P.S. I would be grateful if anyone can suggest a method for compactly producing FOR_EACH_N macros for much larger values of N.

warning: ISO C99 requires rest arguments to be used

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The workaround in question is this:

#define EXPAND( x ) x
#define F(x, ...) X = x and VA_ARGS = __VA_ARGS__
#define G(...) EXPAND( F(__VA_ARGS__) )

The idea is that given an existing variadic macro F():

#define F(x, ...) X = x and VA_ARGS = __VA_ARGS__

instead of writing your desired variadic wrapper macro as, in this case, ...

#define G(...) F(__VA_ARGS__)

... you write G() with use of the additional EXPAND() macro. The actual definition of F() is not the point, and in particular it doesn't matter for this example that macro expansion does not produce valid C code. Its purpose is to demonstrate the preprocessor's behavior with respect to macro arguments. Specifically, it shows that although MSVC expands __VA_ARGS__ to a single token in a variadic macro, that can be worked around by forcing a double expansion.

For example, using the workaround definition, the preprocessor first expands ...

G(1, 2, 3)
EXPAND( F(1, 2, 3) )

... where the 1, 2, 3 is treated as a single token. That tokenization no longer matters when the preprocessor rescans for additional replacements, however: it sees the 1, 2, 3 as separate arguments to macro F(), and expands that as desired to produce the argument to macro EXPAND(), which just replaces it with itself.

If you think it odd that this works as intended, but the version without EXPAND() does not work (in MSVC), you are right.

It works, thanks. I also understand it better now. Calling the macro where the arguments are supposed to be expanded using another macro causes the compiler to expand the arguments correctly.

Actually my case is little bit different. I would like to overload based on the number of arguments : 1 arg -> method for 1 arg, 2 args -> method for 2 args. BUT : I would also like that >2 args -> method for 2 args + va args, since the two overloads for my macro can have an arg list after the their mandatory parameters. This causes me a problem, because when i call my method with > 2 args, then the 3rd argument is used as the method name, which is wrong.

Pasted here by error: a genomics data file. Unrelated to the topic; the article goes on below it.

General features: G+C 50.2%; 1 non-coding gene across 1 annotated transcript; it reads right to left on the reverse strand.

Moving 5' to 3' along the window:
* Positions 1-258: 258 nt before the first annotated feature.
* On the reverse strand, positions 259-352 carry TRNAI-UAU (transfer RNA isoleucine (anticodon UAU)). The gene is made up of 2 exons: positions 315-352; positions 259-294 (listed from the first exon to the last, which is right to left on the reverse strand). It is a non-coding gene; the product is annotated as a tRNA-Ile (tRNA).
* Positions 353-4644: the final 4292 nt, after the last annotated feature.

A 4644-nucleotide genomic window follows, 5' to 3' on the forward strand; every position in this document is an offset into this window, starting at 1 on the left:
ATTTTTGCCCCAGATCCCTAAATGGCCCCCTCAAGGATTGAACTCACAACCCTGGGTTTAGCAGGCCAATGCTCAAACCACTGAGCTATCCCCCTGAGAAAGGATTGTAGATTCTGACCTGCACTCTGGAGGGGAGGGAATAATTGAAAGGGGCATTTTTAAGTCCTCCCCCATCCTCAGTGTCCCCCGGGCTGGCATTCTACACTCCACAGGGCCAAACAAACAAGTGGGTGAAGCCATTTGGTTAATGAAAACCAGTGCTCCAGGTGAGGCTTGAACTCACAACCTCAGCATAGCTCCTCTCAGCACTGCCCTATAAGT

The solution i can think of is to hardcode a maximum number of arguments in the macro that returns the actual macro name (i.e GET_MACRO() in the linked question). This would be done by redirecting to the overload with 2 args until say 32 args. But that seems a little dirty. Would you have an idea on how to handle that more clearly ? Though don't waste your time if it doesn't come to mind easily. Thanks.

c - __VA_ARGS__ expansion using MSVC - Stack Overflow

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#define FUNC(...) do_something(__VA_ARGS__)

This is not possible before C++11, except as an extension.

However, using macros is not necessary in C++ for this at all (and would be considered poor style, since it is unsafe). Simply do them as functions with default arguments.

void FUNC(int x = 0)
{
    do_something(x);
}

FUNC();    // calls FUNC(0)
FUNC(1);

or as an overloaded function

void FUNC()
{
    do_something();  // can remove brackets here, although getting it to compile cleanly would be interesting
}

void FUNC(int x)
{
     do_something(x);
}

FUNC();
FUNC(1);

The latter does assume that do_something() is either overloaded or has an argument with a default value.

These options work in all versions of C++.

It's not trivial at all with variadic macros. What you have, do_something(__VA_ARGS__), cannot easily be extended to do_something_else (like the OP asks) when __VA_ARGS__ is empty. But agreed with the rest of your answer: if avoiding macros for this is possible, it's almost certainly better. (I see the OP edited the question, and it wasn't clear from the question initially.)